Members of the University Senate Committee on the Rules of University Conduct fielded questions from a small but vocal group of students on Friday at the first and last town hall meeting addressing its proposed revisions to the rules released earlier this week.
Graduate Workers of Columbia-United Auto Workers, the group of graduate students attempting to gain union recognition from the National Labor Relations Board, has consistently cited late pay as a serious grievance it plans to address if it achieves this goal.
The first draft of revisions to the Rules of University Conduct were quietly released by the rules committee on the University Senate website Tuesday, three days prior to the town hall on April 17.
The Office of Undergraduate Admissions destroys records used to assess students’ applications prior to their matriculation.
In the third NLRB hearing, Columbia’s lawyer framed teaching Core courses as part of graduate students doctoral education, while the union’s lawyer framed it as professional. Montás, director of the Center for the Core Curriculum, testified.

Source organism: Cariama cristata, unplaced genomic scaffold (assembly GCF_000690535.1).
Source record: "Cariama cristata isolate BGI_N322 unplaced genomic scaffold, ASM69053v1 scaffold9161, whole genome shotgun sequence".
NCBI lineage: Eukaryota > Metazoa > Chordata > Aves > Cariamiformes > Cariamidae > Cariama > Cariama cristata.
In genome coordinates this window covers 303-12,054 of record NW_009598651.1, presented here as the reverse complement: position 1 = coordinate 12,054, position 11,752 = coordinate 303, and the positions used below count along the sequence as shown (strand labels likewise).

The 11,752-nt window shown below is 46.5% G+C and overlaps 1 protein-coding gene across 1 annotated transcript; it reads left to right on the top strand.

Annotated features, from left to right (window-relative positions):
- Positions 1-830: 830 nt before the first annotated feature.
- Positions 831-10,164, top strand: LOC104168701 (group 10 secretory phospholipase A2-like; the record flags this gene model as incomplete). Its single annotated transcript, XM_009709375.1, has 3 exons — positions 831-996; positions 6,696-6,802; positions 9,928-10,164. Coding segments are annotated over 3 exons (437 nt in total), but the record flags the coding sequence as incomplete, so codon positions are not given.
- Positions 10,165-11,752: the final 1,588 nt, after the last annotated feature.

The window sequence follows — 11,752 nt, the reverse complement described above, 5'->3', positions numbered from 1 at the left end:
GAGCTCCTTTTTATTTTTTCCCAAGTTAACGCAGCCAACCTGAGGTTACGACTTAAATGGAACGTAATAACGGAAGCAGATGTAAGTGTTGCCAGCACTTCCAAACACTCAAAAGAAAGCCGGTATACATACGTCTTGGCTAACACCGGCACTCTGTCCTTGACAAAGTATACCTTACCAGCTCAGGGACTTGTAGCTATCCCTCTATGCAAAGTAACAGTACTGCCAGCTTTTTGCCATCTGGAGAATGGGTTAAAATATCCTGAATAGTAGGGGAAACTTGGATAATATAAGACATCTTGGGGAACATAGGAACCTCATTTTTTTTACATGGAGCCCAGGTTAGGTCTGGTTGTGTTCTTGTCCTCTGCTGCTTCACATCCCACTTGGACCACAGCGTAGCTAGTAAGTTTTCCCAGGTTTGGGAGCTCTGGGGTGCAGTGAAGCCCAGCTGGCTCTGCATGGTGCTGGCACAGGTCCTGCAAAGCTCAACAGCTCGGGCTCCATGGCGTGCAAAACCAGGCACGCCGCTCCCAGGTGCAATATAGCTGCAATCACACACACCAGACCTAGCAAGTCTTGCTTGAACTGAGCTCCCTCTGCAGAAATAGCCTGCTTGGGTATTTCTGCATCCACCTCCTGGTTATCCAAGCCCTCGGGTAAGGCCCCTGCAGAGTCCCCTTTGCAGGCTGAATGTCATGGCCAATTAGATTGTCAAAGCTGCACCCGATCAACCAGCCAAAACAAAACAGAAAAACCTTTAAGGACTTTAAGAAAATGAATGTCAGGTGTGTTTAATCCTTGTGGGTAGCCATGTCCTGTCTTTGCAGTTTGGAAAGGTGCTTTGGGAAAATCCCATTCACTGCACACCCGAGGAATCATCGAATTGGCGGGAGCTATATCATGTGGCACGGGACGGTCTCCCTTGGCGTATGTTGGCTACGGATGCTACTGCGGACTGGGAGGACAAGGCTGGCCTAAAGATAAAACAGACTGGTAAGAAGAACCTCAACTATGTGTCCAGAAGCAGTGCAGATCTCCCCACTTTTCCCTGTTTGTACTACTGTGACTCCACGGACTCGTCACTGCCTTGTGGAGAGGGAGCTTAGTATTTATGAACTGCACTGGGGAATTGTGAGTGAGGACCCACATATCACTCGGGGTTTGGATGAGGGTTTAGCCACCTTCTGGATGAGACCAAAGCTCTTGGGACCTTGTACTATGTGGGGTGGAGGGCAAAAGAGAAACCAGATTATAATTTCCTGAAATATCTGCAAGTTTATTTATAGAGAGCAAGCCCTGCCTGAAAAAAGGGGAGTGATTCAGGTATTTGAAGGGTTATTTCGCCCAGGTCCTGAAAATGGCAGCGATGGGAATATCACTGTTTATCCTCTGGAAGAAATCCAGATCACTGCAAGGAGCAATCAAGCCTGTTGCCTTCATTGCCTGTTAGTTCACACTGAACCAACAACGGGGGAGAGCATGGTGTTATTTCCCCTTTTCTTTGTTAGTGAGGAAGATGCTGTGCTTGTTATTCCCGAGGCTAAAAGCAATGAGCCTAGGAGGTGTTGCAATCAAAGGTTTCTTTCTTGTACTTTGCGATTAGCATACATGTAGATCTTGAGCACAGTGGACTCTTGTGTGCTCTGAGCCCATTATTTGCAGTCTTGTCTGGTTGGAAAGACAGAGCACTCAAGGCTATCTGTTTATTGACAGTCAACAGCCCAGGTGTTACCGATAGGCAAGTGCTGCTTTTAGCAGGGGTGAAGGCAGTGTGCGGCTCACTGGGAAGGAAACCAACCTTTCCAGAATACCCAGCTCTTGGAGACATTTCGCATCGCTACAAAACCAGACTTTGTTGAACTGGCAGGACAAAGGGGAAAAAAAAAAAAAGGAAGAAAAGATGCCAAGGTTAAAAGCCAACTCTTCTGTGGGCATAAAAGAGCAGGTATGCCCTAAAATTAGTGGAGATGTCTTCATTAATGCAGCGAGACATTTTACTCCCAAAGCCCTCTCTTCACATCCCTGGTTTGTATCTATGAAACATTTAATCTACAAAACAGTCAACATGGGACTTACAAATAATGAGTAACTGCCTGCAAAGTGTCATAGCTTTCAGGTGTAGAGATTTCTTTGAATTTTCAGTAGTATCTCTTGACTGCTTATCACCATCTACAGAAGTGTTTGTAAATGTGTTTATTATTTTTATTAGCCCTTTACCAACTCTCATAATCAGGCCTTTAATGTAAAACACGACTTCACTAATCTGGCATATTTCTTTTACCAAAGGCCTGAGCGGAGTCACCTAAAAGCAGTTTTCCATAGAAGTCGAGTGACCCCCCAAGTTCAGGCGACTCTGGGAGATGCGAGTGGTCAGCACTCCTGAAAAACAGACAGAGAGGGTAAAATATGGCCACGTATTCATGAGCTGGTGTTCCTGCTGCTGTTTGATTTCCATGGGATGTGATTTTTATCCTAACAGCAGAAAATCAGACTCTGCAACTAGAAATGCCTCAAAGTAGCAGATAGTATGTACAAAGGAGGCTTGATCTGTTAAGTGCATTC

Barnard administrators clarified key components of its Title IX Grievance Procedure for the first time to Spectator, revealing marked differences from Columbia’s policy.
The University Senate Rules of Conduct Committee presented a summary of the current version of the first draft of revisions to the Rules of Conduct at the University Senate plenary on Friday.
The Rules of Conduct, which provide “special, disciplinary rules applicable to demonstrations, rallies, picketing, and the circulation of petitions,” are currently under review for the first time in 22 years.
The University Senate plenary Thursday afternoon, which was attended by silent protesters from Columbia Prison Divest, featured updates on the revisions to the rules of conduct and arguments on the topic of divestment.
Union organizers say Columbia’s lawyers are focusing on whether GWC is a legitimate petitioner in order to delay the proceedings.